The recent headlines in the markets are all about China's "Evergrande" which may require a name change before the dust finally settles. China's quasi capitalist front - the business class - which is under the umbrella of Communism is under fire on many fronts. Let's discuss the economic front first. Evergrande - you may not have heard of the company until now - is China's largest property developer and has been a company at the forefront of China's economic boom and phenomenal new city development and expansion. As can be the case in an economy that has been booming and expanding for decades, it is easy for companies to lose sight that "booms" always come to an end. The economic cycles in Capitalist societies are inevitable, in spite of trillions in government "funding" intervention in the last decade. China is not a capitalist society - at least not culturally - and the interesting juxta-positon between capitalism and communism under one roof is playing itself out now with "Communism" asserting itself in ways that those who have heavily invested in china are now discovering to their detriment.
Evergande's booming business was fuelled by increasing debt and leverage. As can happen, that debt to debt servicing ratio was not properly managed and the banks - yet again - failed in their fiscal due dilligence and evaluation of the company. The US equivalent often cited in the media is "Lehman Borthers". The bottom line is that "Evergrande" is teetering and on the cusp of failure, unable to service its debt with no immediate convincing plan to lower its $300 billion debt mountain. It missed it's interest payment to bond holders yesterday - thursday September 23rd - and now has a 30 day grace period to make good on this or officially be in default. The writing is on the wall. It has effectively lost the little negotiation power it may have had. It's unlikely - not impossible - that the company will survive in its current "Evergrande" form. Will the chinese state intervene? Given the millions of livelihoods at stake and economic repercussions for the region, there is a high likelihood the government will intervene in some way. In wake of China's clamping down on "businesses" that have grown too big and too powerful for the State's liking and its emphasis on the welfare of the people, we see a strong possibility that state financial aid will come, but with caveats or demands that the company be broken into several companies and assets sold off to pay down bondholder and retail buyer debt.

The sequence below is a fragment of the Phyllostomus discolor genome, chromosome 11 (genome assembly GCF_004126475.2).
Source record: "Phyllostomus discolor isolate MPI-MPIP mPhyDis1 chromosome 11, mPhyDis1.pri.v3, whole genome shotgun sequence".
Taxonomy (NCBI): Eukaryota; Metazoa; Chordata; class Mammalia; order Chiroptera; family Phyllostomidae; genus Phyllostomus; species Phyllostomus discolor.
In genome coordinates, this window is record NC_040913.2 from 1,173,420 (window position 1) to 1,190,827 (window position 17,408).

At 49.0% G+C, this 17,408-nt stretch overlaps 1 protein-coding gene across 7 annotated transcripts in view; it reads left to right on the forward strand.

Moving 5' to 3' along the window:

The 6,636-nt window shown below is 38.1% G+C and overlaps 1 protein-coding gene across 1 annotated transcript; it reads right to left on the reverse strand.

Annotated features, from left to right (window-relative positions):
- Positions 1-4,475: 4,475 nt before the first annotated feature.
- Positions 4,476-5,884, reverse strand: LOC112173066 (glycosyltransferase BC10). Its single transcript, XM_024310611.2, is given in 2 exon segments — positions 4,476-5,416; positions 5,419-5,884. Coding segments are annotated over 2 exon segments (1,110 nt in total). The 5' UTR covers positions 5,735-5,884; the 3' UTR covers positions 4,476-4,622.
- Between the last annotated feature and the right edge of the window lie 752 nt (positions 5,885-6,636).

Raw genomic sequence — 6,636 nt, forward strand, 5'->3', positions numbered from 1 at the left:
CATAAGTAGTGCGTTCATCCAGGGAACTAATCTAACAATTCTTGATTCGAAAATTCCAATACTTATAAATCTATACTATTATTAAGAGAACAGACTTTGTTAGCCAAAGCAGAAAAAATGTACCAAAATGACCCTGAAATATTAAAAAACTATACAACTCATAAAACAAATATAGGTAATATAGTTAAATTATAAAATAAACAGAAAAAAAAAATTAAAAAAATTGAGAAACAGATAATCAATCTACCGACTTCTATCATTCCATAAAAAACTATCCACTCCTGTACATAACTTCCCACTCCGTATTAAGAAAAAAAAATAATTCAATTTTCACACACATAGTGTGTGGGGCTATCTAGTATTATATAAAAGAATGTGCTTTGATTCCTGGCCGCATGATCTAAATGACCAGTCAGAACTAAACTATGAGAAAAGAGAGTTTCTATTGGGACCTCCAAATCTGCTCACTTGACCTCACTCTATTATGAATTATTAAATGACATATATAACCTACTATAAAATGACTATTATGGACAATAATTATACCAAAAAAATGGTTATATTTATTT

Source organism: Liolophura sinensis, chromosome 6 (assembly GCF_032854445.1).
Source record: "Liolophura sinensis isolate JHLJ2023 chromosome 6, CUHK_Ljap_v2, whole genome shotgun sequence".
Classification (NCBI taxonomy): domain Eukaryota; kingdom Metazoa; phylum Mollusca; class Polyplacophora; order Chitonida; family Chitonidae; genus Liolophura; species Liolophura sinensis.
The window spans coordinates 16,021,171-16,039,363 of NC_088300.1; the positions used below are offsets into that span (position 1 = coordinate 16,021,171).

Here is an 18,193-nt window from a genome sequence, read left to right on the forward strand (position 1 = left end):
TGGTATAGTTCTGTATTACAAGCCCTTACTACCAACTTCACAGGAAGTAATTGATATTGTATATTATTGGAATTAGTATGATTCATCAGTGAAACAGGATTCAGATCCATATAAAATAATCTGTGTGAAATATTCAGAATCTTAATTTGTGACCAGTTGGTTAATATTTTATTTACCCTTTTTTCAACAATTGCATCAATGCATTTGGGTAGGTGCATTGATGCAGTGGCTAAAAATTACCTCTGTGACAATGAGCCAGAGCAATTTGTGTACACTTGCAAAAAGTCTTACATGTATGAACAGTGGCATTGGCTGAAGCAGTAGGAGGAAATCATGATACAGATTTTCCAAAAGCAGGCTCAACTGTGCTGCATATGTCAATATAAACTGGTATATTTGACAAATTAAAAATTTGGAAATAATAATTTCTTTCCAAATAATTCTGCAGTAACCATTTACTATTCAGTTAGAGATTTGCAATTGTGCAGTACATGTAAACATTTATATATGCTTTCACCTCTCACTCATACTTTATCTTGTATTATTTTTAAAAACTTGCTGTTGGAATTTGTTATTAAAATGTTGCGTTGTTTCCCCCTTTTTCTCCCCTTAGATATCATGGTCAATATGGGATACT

As we have already mentioned, we believe it is unlikely that "Evergrande" will survive in its current form.
Capitalist systems are no strangers to boom and bust scenarios. They are built-in to the capitalist system and the expansionary and contracting fiscal lending or credit availability cycles which in turn are built on a complex architecture of leverage. When large businesses fail, the knock-on effects cascade through the financial markets with an inevitable contraction in credit availability and liquidity calls that require "cash to be raised" which in turn create "selling pressures" in the stock, bond and crypto currency markets. The digital or crypro currency markets - which are large and liquid and open 24/7 - will as result typically be most impacted, followed by the stock and bond markets.
We live in a complex financial architecture with cascading impacts when large institutions and businesses fail which now more often than not, necessitate some government intervention.
If this seems highly complex and difficult to understand, it is because it is. For most people, this is arcane and incomprehensible. Our global financial system is highly leveraged and inter-connected. In the case of Evergrande, most of the fallout or cascading effects will be in the Asia region. US and European banks have relatively minor exposure to Evergrande.
In a complex financial world where debt is tied to significant leverage, negative events have ramifications that can cascade, iimpacting businesses and potentially hundreds of millions of people. If you wonder why governments are more involved in the financial markets than ever before, it is because those ramifications can destabilize entire economies, large sectors of their populations and the government itself. In a world where US debt is reaching to numbers that even the most creative imaginations cannot grasp, any rise in interest rates has magnitudes of impact on servicing that debt. That is of course a significant geo-political matter for the US in its role as the global reserve currency. And finally, as if the latter were not enough,depressions and difficult financial markets are just not good for politic